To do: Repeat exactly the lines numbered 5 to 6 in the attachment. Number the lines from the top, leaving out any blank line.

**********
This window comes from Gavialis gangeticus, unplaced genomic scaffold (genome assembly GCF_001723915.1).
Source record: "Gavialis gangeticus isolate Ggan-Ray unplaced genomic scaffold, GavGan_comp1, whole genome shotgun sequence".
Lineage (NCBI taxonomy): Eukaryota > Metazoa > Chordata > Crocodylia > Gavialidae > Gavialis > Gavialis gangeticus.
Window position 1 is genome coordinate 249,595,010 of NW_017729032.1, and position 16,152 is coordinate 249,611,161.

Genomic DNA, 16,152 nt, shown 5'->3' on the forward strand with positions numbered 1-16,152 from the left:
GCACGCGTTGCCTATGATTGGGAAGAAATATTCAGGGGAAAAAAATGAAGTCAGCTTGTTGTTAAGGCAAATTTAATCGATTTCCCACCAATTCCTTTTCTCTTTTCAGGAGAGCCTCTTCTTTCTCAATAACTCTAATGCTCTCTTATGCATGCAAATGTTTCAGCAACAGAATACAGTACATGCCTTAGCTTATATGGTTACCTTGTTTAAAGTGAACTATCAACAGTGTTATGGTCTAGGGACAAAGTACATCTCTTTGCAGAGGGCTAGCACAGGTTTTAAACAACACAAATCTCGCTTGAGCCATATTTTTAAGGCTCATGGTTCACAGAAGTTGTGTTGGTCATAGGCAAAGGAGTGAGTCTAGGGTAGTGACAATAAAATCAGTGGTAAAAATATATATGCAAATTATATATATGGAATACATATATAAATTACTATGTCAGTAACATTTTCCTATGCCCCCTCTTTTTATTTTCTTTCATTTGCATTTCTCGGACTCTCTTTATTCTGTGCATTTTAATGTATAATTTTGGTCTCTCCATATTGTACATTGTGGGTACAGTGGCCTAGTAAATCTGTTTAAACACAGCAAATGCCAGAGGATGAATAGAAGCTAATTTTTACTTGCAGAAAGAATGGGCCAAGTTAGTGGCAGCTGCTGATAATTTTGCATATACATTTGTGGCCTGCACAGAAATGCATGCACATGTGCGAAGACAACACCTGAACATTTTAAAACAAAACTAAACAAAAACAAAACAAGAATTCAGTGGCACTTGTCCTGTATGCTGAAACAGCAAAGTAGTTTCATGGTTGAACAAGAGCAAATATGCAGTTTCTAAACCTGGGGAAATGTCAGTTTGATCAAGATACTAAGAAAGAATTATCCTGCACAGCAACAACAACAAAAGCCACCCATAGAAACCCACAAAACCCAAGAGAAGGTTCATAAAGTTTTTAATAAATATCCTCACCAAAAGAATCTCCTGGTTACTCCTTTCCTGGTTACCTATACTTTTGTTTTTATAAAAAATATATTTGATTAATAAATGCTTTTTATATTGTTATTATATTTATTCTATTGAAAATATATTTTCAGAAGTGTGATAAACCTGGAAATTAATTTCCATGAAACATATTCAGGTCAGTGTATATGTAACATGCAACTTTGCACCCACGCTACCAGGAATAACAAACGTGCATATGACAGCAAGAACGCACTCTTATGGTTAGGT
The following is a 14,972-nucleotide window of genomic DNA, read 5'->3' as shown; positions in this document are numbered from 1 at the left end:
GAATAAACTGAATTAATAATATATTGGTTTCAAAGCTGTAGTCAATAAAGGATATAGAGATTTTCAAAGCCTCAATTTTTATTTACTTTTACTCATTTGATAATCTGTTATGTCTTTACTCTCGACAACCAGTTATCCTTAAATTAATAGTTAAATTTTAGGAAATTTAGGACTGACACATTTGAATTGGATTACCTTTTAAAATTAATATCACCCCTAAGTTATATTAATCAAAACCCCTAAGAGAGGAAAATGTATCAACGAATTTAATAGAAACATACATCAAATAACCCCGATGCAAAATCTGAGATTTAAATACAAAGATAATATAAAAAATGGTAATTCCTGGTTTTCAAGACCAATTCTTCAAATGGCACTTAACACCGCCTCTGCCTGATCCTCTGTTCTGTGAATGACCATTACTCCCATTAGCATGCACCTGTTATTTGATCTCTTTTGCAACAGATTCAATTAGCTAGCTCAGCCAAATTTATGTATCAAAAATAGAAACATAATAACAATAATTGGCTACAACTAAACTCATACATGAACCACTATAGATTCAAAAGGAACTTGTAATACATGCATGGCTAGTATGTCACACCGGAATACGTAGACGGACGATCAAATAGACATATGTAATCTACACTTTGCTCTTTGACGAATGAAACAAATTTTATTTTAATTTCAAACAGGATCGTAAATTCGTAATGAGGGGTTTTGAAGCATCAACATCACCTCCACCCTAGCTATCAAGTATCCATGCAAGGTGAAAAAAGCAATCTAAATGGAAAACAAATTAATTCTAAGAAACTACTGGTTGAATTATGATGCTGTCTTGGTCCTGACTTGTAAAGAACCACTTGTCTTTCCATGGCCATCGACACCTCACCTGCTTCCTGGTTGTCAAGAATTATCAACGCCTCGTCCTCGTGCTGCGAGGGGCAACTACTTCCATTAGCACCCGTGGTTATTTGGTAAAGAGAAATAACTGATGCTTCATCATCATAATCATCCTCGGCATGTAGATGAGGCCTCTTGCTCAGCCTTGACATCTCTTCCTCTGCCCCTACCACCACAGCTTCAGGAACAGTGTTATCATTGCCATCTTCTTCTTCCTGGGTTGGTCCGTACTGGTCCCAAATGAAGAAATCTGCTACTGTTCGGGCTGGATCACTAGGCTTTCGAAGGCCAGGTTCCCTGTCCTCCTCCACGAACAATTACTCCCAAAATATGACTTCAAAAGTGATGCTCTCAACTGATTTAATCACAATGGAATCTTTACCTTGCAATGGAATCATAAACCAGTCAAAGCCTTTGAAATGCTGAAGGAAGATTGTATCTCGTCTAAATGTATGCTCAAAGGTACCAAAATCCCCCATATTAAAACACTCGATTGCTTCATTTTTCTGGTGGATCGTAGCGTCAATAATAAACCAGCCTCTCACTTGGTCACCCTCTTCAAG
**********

Genomic DNA, 16,152 nt, shown 5'->3' on the forward strand with positions numbered 1-16,152 from the left:
GCACGCGTTGCCTATGATTGGGAAGAAATATTCAGGGGAAAAAAATGAAGTCAGCTTGTTGTTAAGGCAAATTTAATCGATTTCCCACCAATTCCTTTTCTCTTTTCAGGAGAGCCTCTTCTTTCTCAATAACTCTAATGCTCTCTTATGCATGCAAATGTTTCAGCAACAGAATACAGTACATGCCTTAGCTTATATGGTTACCTTGTTTAAAGTGAACTATCAACAGTGTTATGGTCTAGGGACAAAGTACATCTCTTTGCAGAGGGCTAGCACAGGTTTTAAACAACACAAATCTCGCTTGAGCCATATTTTTAAGGCTCATGGTTCACAGAAGTTGTGTTGGTCATAGGCAAAGGAGTGAGTCTAGGGTAGTGACAATAAAATCAGTGGTAAAAATATATATGCAAATTATATATATGGAATACATATATAAATTACTATGTCAGTAACATTTTCCTATGCCCCCTCTTTTTATTTTCTTTCATTTGCATTTCTCGGACTCTCTTTATTCTGTGCATTTTAATGTATAATTTTGGTCTCTCCATATTGTACATTGTGGGTACAGTGGCCTAGTAAATCTGTTTAAACACAGCAAATGCCAGAGGATGAATAGAAGCTAATTTTTACTTGCAGAAAGAATGGGCCAAGTTAGTGGCAGCTGCTGATAATTTTGCATATACATTTGTGGCCTGCACAGAAATGCATGCACATGTGCGAAGACAACACCTGAACATTTTAAAACAAAACTAAACAAAAACAAAACAAGAATTCAGTGGCACTTGTCCTGTATGCTGAAACAGCAAAGTAGTTTCATGGTTGAACAAGAGCAAATATGCAGTTTCTAAACCTGGGGAAATGTCAGTTTGATCAAGATACTAAGAAAGAATTATCCTGCACAGCAACAACAACAAAAGCCACCCATAGAAACCCACAAAACCCAAGAGAAGGTTCATAAAGTTTTTAATAAATATCCTCACCAAAAGAATCTCCTGGTTACTCCTTTCCTGGTTACCTATACTTTTGTTTTTATAAAAAATATATTTGATTAATAAATGCTTTTTATATTGTTATTATATTTATTCTATTGAAAATATATTTTCAGAAGTGTGATAAACCTGGAAATTAATTTCCATGAAACATATTCAGGTCAGTGTATATGTAACATGCAACTTTGCACCCACGCTACCAGGAATAACAAACGTGCATATGACAGCAAGAACGCACTCTTATGGTTAGGT